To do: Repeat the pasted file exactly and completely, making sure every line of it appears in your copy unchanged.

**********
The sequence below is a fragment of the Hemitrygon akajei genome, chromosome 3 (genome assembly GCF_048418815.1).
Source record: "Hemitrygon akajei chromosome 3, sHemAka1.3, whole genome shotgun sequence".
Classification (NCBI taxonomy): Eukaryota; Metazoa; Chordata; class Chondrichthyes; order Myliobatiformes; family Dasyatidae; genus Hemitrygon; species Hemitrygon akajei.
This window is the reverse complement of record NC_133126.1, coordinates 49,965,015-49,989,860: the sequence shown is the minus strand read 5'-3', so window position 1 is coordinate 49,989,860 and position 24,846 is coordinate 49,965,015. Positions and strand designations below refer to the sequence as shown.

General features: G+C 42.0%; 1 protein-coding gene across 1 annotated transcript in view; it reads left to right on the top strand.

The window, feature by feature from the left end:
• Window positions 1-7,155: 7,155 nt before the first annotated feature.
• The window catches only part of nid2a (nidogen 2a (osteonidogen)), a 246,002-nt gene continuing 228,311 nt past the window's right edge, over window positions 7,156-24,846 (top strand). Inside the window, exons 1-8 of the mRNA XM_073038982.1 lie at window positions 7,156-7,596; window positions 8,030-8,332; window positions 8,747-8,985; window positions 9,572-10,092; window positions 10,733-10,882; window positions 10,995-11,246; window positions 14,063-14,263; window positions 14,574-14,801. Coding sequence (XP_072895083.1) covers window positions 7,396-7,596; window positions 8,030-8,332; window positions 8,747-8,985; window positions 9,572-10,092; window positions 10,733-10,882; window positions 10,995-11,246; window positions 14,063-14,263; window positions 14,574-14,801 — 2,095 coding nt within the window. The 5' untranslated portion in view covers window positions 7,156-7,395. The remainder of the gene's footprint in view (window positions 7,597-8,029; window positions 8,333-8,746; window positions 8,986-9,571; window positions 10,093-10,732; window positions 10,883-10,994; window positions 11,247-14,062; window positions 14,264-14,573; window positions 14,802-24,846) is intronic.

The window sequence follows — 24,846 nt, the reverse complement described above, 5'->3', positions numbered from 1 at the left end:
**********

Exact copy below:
The sequence below is a fragment of the Hemitrygon akajei genome, chromosome 3 (genome assembly GCF_048418815.1).
Source record: "Hemitrygon akajei chromosome 3, sHemAka1.3, whole genome shotgun sequence".
Classification (NCBI taxonomy): Eukaryota; Metazoa; Chordata; class Chondrichthyes; order Myliobatiformes; family Dasyatidae; genus Hemitrygon; species Hemitrygon akajei.
This window is the reverse complement of record NC_133126.1, coordinates 49,965,015-49,989,860: the sequence shown is the minus strand read 5'-3', so window position 1 is coordinate 49,989,860 and position 24,846 is coordinate 49,965,015. Positions and strand designations below refer to the sequence as shown.

General features: G+C 42.0%; 1 protein-coding gene across 1 annotated transcript in view; it reads left to right on the top strand.

The window, feature by feature from the left end:
• Window positions 1-7,155: 7,155 nt before the first annotated feature.
• The window catches only part of nid2a (nidogen 2a (osteonidogen)), a 246,002-nt gene continuing 228,311 nt past the window's right edge, over window positions 7,156-24,846 (top strand). Inside the window, exons 1-8 of the mRNA XM_073038982.1 lie at window positions 7,156-7,596; window positions 8,030-8,332; window positions 8,747-8,985; window positions 9,572-10,092; window positions 10,733-10,882; window positions 10,995-11,246; window positions 14,063-14,263; window positions 14,574-14,801. Coding sequence (XP_072895083.1) covers window positions 7,396-7,596; window positions 8,030-8,332; window positions 8,747-8,985; window positions 9,572-10,092; window positions 10,733-10,882; window positions 10,995-11,246; window positions 14,063-14,263; window positions 14,574-14,801 — 2,095 coding nt within the window. The 5' untranslated portion in view covers window positions 7,156-7,395. The remainder of the gene's footprint in view (window positions 7,597-8,029; window positions 8,333-8,746; window positions 8,986-9,571; window positions 10,093-10,732; window positions 10,883-10,994; window positions 11,247-14,062; window positions 14,264-14,573; window positions 14,802-24,846) is intronic.

The window sequence follows — 24,846 nt, the reverse complement described above, 5'->3', positions numbered from 1 at the left end: